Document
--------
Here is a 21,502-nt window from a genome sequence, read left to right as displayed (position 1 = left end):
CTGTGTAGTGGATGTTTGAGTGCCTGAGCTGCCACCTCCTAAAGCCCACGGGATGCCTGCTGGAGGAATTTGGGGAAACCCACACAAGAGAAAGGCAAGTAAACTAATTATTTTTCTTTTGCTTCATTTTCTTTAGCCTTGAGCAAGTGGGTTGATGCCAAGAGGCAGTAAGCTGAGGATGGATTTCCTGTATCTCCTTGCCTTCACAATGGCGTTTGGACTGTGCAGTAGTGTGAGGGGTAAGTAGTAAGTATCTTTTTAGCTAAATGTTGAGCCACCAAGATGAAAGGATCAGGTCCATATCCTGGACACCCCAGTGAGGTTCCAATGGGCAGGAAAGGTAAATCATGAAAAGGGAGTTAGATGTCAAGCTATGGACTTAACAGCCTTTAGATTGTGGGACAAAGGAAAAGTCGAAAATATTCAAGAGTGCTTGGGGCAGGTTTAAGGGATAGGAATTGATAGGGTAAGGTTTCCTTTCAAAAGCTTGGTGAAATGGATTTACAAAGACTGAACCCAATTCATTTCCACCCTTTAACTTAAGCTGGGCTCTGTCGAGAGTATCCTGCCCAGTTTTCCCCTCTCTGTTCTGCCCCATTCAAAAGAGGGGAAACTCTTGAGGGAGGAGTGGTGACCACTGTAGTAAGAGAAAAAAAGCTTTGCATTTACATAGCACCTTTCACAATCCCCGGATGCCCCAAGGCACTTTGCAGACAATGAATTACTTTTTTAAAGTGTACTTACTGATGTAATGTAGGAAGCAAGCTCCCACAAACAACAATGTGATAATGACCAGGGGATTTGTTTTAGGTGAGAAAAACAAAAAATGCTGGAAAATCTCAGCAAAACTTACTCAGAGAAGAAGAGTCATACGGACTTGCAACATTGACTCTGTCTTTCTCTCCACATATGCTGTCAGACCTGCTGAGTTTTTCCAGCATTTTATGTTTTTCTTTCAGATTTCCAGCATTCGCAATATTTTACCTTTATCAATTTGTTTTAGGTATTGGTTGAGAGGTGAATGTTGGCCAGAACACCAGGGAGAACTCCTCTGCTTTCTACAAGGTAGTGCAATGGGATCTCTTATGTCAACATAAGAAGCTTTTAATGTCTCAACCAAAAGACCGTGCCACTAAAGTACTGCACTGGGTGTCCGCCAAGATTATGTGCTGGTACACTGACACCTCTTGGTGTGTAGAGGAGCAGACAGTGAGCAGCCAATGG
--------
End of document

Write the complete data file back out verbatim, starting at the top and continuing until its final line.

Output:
Here is a 21,502-nt window from a genome sequence, read left to right as displayed (position 1 = left end):
CTGTGTAGTGGATGTTTGAGTGCCTGAGCTGCCACCTCCTAAAGCCCACGGGATGCCTGCTGGAGGAATTTGGGGAAACCCACACAAGAGAAAGGCAAGTAAACTAATTATTTTTCTTTTGCTTCATTTTCTTTAGCCTTGAGCAAGTGGGTTGATGCCAAGAGGCAGTAAGCTGAGGATGGATTTCCTGTATCTCCTTGCCTTCACAATGGCGTTTGGACTGTGCAGTAGTGTGAGGGGTAAGTAGTAAGTATCTTTTTAGCTAAATGTTGAGCCACCAAGATGAAAGGATCAGGTCCATATCCTGGACACCCCAGTGAGGTTCCAATGGGCAGGAAAGGTAAATCATGAAAAGGGAGTTAGATGTCAAGCTATGGACTTAACAGCCTTTAGATTGTGGGACAAAGGAAAAGTCGAAAATATTCAAGAGTGCTTGGGGCAGGTTTAAGGGATAGGAATTGATAGGGTAAGGTTTCCTTTCAAAAGCTTGGTGAAATGGATTTACAAAGACTGAACCCAATTCATTTCCACCCTTTAACTTAAGCTGGGCTCTGTCGAGAGTATCCTGCCCAGTTTTCCCCTCTCTGTTCTGCCCCATTCAAAAGAGGGGAAACTCTTGAGGGAGGAGTGGTGACCACTGTAGTAAGAGAAAAAAAGCTTTGCATTTACATAGCACCTTTCACAATCCCCGGATGCCCCAAGGCACTTTGCAGACAATGAATTACTTTTTTAAAGTGTACTTACTGATGTAATGTAGGAAGCAAGCTCCCACAAACAACAATGTGATAATGACCAGGGGATTTGTTTTAGGTGAGAAAAACAAAAAATGCTGGAAAATCTCAGCAAAACTTACTCAGAGAAGAAGAGTCATACGGACTTGCAACATTGACTCTGTCTTTCTCTCCACATATGCTGTCAGACCTGCTGAGTTTTTCCAGCATTTTATGTTTTTCTTTCAGATTTCCAGCATTCGCAATATTTTACCTTTATCAATTTGTTTTAGGTATTGGTTGAGAGGTGAATGTTGGCCAGAACACCAGGGAGAACTCCTCTGCTTTCTACAAGGTAGTGCAATGGGATCTCTTATGTCAACATAAGAAGCTTTTAATGTCTCAACCAAAAGACCGTGCCACTAAAGTACTGCACTGGGTGTCCGCCAAGATTATGTGCTGGTACACTGACACCTCTTGGTGTGTAGAGGAGCAGACAGTGAGCAGCCAATGG